Now, that leads me then to make a second point with you now. Those words, we are not divided, all one body we, speak of a unity which does not eliminate our differences.
It’s very important for us to understand that. We are different. Every single one of us here. No two people in the sound of my voice now are alike. Every single one of us is absolutely unique, made that way by God. Taste, temperament, language, culture, climate, thought patterns, lifestyles, all of these things move together by the power of God’s Spirit to make us unique as individuals. We are all different. And God made us that way. But so what?
I mean, you know, if you have a large group of people, all of whom are different, and they all proceed to begin singing a song, but all of them singing a different song, you know what the result is going to be? It’s going to be chaos and a most unpleasant noise. But if, on the other hand, you take a large crowd of people, all of whom are different – oh, some of them are sopranos and some basses and some tenors and some altos and then you throw in a few monotones like I am, but if you take that group of people with their differences, and let them begin to sing the same song, well, then, their differences are woven through harmony into great and beautiful music. That is a parable of the unity of the church. We are different. Christ, in His church, does not want a flat uniformity. He doesn’t want us all to look alike and think alike and act alike. No. We are different. He made us that way. But He does want us to respect one another’s differences. He wants us to use our differences to sing the same song.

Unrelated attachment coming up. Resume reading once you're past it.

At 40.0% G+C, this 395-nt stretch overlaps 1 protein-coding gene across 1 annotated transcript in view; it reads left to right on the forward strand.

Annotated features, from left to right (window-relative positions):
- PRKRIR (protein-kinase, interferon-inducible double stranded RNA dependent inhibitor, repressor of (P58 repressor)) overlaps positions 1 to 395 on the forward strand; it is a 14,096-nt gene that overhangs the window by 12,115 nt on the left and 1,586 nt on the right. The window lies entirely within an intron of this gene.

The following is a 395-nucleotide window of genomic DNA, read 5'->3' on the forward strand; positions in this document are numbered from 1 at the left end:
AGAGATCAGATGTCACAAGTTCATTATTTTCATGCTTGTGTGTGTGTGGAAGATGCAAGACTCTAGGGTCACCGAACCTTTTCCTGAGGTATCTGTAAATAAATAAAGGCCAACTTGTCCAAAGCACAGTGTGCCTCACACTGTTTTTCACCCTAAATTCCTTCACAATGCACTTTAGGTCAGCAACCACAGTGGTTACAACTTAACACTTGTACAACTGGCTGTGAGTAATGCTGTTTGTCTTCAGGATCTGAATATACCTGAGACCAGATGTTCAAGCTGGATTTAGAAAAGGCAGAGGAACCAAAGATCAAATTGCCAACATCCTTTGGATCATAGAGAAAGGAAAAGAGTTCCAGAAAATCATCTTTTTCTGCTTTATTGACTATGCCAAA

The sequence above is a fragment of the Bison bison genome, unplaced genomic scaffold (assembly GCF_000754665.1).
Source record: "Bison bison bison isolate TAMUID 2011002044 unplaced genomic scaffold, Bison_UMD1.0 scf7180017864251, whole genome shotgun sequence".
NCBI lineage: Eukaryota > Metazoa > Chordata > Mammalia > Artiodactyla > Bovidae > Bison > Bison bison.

And that leaves me to ask, why is it that churches and denominations and Christian groups all over the place spend so much time criticizing one another and downgrading one another and carping at one another and undercutting one another? Why? I mean, out there beyond us, there is a whole world of people who need the loving embrace and the redeeming grace of Jesus Christ. Why is it that the church and denominations and Christian groups spend their time criticizing one another, rather than supporting one another’s efforts to evangelize that world? Why can’t we just accept the fact that we’re different, that God made us that way? And because we are different, there’ll always going to be different churches and different denominations and different Christian groups. Because people are different, and therefore, they’re going to respond to different expressions of the faith. Some of them will respond to the Presbyterian perspective of the faith. Others will respond to the Baptist perspective. And others to the Pentecostal perspective. And others, the Roman Catholic perspective. And on and on, I could go. Why can’t we understand that we are all different and we will respond to different expressions of the faith?